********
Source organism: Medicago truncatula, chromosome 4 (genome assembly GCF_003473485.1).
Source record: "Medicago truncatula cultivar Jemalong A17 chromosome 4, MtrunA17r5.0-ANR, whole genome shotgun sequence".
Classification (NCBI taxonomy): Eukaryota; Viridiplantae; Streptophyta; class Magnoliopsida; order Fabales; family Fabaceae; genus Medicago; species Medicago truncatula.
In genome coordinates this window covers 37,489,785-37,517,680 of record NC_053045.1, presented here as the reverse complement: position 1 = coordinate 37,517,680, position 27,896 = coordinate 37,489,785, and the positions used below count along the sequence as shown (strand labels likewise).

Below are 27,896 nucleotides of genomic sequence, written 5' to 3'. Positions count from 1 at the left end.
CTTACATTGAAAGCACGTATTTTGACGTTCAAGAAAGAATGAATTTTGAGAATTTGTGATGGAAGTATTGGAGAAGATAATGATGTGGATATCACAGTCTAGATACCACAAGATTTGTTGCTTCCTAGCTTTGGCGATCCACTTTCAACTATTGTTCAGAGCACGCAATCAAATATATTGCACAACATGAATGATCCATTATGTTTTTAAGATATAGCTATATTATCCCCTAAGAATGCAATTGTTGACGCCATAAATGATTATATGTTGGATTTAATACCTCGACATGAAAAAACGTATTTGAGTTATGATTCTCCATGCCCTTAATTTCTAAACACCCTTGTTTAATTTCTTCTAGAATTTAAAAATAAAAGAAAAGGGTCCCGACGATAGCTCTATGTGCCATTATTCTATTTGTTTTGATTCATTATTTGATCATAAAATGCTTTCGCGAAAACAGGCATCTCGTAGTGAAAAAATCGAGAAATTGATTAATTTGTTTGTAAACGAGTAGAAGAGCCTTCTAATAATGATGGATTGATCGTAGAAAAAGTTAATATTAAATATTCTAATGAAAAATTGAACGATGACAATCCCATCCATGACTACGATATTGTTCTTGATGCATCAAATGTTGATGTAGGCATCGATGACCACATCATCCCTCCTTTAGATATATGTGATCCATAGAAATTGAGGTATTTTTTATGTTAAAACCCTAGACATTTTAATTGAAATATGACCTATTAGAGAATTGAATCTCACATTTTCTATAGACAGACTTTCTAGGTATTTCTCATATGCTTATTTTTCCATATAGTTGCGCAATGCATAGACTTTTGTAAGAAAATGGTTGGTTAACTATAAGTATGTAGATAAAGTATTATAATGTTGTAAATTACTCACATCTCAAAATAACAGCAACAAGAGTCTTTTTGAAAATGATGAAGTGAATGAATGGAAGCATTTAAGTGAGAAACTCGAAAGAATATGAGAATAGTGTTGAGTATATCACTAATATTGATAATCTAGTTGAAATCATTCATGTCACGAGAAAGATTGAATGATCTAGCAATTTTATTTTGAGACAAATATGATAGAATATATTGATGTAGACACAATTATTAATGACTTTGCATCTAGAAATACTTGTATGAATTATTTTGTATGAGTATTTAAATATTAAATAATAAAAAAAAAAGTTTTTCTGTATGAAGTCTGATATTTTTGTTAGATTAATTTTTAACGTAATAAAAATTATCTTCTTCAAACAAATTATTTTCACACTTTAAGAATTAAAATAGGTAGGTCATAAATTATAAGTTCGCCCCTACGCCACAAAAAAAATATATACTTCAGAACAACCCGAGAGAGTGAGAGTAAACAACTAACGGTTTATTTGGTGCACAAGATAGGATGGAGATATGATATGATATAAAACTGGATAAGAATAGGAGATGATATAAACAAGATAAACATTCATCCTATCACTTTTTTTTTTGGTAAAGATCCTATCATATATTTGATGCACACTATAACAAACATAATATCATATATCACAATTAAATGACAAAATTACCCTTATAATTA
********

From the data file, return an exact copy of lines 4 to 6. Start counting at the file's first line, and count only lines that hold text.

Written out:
In genome coordinates this window covers 37,489,785-37,517,680 of record NC_053045.1, presented here as the reverse complement: position 1 = coordinate 37,517,680, position 27,896 = coordinate 37,489,785, and the positions used below count along the sequence as shown (strand labels likewise).

Below are 27,896 nucleotides of genomic sequence, written 5' to 3'. Positions count from 1 at the left end.
CTTACATTGAAAGCACGTATTTTGACGTTCAAGAAAGAATGAATTTTGAGAATTTGTGATGGAAGTATTGGAGAAGATAATGATGTGGATATCACAGTCTAGATACCACAAGATTTGTTGCTTCCTAGCTTTGGCGATCCACTTTCAACTATTGTTCAGAGCACGCAATCAAATATATTGCACAACATGAATGATCCATTATGTTTTTAAGATATAGCTATATTATCCCCTAAGAATGCAATTGTTGACGCCATAAATGATTATATGTTGGATTTAATACCTCGACATGAAAAAACGTATTTGAGTTATGATTCTCCATGCCCTTAATTTCTAAACACCCTTGTTTAATTTCTTCTAGAATTTAAAAATAAAAGAAAAGGGTCCCGACGATAGCTCTATGTGCCATTATTCTATTTGTTTTGATTCATTATTTGATCATAAAATGCTTTCGCGAAAACAGGCATCTCGTAGTGAAAAAATCGAGAAATTGATTAATTTGTTTGTAAACGAGTAGAAGAGCCTTCTAATAATGATGGATTGATCGTAGAAAAAGTTAATATTAAATATTCTAATGAAAAATTGAACGATGACAATCCCATCCATGACTACGATATTGTTCTTGATGCATCAAATGTTGATGTAGGCATCGATGACCACATCATCCCTCCTTTAGATATATGTGATCCATAGAAATTGAGGTATTTTTTATGTTAAAACCCTAGACATTTTAATTGAAATATGACCTATTAGAGAATTGAATCTCACATTTTCTATAGACAGACTTTCTAGGTATTTCTCATATGCTTATTTTTCCATATAGTTGCGCAATGCATAGACTTTTGTAAGAAAATGGTTGGTTAACTATAAGTATGTAGATAAAGTATTATAATGTTGTAAATTACTCACATCTCAAAATAACAGCAACAAGAGTCTTTTTGAAAATGATGAAGTGAATGAATGGAAGCATTTAAGTGAGAAACTCGAAAGAATATGAGAATAGTGTTGAGTATATCACTAATATTGATAATCTAGTTGAAATCATTCATGTCACGAGAAAGATTGAATGATCTAGCAATTTTATTTTGAGACAAATATGATAGAATATATTGATGTAGACACAATTATTAATGACTTTGCATCTAGAAATACTTGTATGAATTATTTTGTATGAGTATTTAAATATTAAATAATAAAAAAAAAAGTTTTTCTGTATGAAGTCTGATATTTTTGTTAGATTAATTTTTAACGTAATAAAAATTATCTTCTTCAAACAAATTATTTTCACACTTTAAGAATTAAAATAGGTAGGTCATAAATTATAAGTTCGCCCCTACGCCACAAAAAAAATATATACTTCAGAACAACCCGAGAGAGTGAGAGTAAACAACTAACGGTTTATTTGGTGCACAAGATAGGATGGAGATATGATATGATATAAAACTGGATAAGAATAGGAGATGATATAAACAAGATAAACATTCATCCTATCACTTTTTTTTTTGGTAAAGATCCTATCATATATTTGATGCACACTATAACAAACATAATATCATATATCACAATTAAATGACAAAATTACCCTTATAATTA